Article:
Price and payment structure can be the breaking point in a digital art suite. Some digital art software might charge a modest one-time fee, while other software might charge you a costly monthly subscription. Some might be cheap but require that you own a specific brand of tablet. Others might cost so much money as to be prohibitive to anyone who isn’t saddled to a professional media job. Others, like Inkscape, or Gimp, are completely free. I factored each software package’s price point into my decision of whether to include it on this list.
The Best Digital Art Software: Reviews and Recommendations
Best Overall: Adobe Photoshop
Why It Made The Cut: With a pantheon of tools, powerful image processing, and infinite versatility when it’s linked in with the rest of the Adobe Suite, Photoshop and the wider Adobe software package is a deeply powerful creator’s toolkit.
— Type: Raster editor
— Platform: Mac/PC & tablet ok
— Price Structure: Subscription
— Can be supplemented with a gigantic library of tools
— Powerful for photo-editing, painting, drawing, and even animation
— Expensive subscription
Adobe is the standard for professional digital art, and much of the reason for that is Adobe’s seamless integration across its whole suite, which includes a host of creative tools for everything from print setup to design to video editing. Adobe Photoshop is the company’s most famous software, and that’s for good reason. The raster editor is a deeply powerful software package with incredibly precise tools for photography, painting, and even .gif making built into its core. Photoshop also has a vast library of downloadable content; its ubiquity and limitless downloadable toolset make it a critical tool for digital artists to learn.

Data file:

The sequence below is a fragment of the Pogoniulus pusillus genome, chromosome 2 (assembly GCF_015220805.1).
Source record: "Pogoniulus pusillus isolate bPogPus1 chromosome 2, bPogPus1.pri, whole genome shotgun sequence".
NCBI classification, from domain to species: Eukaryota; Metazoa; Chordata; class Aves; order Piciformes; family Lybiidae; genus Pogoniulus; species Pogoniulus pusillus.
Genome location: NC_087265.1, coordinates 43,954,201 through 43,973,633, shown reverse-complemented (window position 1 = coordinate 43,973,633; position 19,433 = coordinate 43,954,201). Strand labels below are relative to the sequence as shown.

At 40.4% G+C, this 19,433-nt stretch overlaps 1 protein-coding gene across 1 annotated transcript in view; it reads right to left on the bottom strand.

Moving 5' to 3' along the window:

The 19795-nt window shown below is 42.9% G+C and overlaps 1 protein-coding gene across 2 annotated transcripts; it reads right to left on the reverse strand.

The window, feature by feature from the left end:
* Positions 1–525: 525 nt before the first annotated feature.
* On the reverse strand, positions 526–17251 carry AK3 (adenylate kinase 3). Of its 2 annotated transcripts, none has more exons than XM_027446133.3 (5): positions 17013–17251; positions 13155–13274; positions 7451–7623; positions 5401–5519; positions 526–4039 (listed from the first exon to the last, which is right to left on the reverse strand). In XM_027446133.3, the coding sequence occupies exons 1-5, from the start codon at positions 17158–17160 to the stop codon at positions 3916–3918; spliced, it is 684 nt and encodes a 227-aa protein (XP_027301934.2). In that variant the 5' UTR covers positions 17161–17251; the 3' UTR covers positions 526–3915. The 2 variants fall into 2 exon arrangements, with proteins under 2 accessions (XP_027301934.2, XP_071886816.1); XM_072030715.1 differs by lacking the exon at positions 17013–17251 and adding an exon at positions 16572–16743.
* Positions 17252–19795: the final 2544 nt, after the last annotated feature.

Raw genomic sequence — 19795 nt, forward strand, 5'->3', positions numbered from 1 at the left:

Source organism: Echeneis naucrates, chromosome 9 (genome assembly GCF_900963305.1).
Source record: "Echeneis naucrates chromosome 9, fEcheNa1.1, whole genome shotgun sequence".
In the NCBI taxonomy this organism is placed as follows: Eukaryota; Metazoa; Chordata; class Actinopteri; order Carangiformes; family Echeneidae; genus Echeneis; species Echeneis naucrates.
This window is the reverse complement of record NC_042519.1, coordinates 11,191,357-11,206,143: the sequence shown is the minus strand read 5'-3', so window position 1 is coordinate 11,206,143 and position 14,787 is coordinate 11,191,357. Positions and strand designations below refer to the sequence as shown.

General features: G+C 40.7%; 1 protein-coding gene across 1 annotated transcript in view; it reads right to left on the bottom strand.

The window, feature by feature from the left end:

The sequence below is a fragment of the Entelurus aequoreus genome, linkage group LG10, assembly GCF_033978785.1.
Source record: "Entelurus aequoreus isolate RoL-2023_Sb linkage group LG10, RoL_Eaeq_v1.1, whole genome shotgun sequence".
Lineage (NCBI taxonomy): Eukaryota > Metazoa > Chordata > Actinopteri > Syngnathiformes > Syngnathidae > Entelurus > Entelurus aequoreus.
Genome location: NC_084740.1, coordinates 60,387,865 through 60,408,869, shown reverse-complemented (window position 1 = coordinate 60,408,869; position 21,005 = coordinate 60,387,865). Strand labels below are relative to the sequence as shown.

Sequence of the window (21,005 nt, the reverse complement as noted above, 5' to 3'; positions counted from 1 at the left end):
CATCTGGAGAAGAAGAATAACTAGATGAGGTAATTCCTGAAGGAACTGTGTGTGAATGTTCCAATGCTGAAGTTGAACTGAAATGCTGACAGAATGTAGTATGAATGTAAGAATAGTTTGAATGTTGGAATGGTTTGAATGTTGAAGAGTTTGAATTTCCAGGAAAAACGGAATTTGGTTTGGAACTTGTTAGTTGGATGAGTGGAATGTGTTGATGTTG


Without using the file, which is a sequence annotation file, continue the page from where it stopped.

Photoshop alone has such a large pool of tools and different workflows built into it, that a true mastery of the software could take years (unless you get some help). However, when Photoshop is paired with other Adobe programs through the Adobe Suite, it becomes limitless. A digital designer who wants to apply a branding style to a hotel key card might simply download a customizable template that allows them to work between Photoshop and InDesign, and quickly customize all parts of the keycard and ready it for print. An anime artist might draw a comic in Illustrator, and then bounce it into Photoshop to add complex light and painterly washes with a digital watercolor brush. A photographer might quickly delete blemishes in Photoshop with the clone stamp tool, then send it to Lightroom for final atmospheric touches. A designer who might want to tweak text on a laptop, and then send the file to their iPad for some fancy pen work can use the free iPad app. Whatever your workflow, the Adobe Suite has a toolset.
However, Adobe Photoshop and the Creative Suite aren’t a one-size-fits-all solution for every digital artist, if simply because we might not be able to afford it. The Adobe suite uses a rolling subscription-based payment plan that can be very expensive. Because of this, many artists find that the Adobe Suite is only affordable if it is a cost of business for a project that’s currently making them money. The Adobe Suite is worth it, but if you’re worried about the price, there are other options that are still amazingly powerful, and can work just as well.